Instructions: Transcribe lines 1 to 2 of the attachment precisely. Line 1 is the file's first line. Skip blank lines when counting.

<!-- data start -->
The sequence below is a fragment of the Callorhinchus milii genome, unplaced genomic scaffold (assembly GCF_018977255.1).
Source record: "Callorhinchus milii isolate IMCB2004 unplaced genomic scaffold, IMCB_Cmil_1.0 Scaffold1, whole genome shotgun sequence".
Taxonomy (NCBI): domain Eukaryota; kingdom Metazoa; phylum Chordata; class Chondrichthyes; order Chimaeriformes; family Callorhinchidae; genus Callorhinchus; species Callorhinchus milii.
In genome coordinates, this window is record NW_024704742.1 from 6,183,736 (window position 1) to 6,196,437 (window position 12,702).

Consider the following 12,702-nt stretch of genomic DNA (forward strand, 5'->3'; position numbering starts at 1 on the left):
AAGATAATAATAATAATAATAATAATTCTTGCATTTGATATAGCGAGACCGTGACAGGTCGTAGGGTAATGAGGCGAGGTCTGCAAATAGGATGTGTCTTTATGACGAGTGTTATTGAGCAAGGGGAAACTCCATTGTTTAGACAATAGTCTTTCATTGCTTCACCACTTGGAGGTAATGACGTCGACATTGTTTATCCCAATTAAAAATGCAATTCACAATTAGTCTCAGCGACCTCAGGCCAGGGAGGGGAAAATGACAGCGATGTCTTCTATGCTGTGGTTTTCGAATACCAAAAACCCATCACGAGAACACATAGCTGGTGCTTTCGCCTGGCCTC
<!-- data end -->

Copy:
The sequence below is a fragment of the Callorhinchus milii genome, unplaced genomic scaffold (assembly GCF_018977255.1).
Source record: "Callorhinchus milii isolate IMCB2004 unplaced genomic scaffold, IMCB_Cmil_1.0 Scaffold1, whole genome shotgun sequence".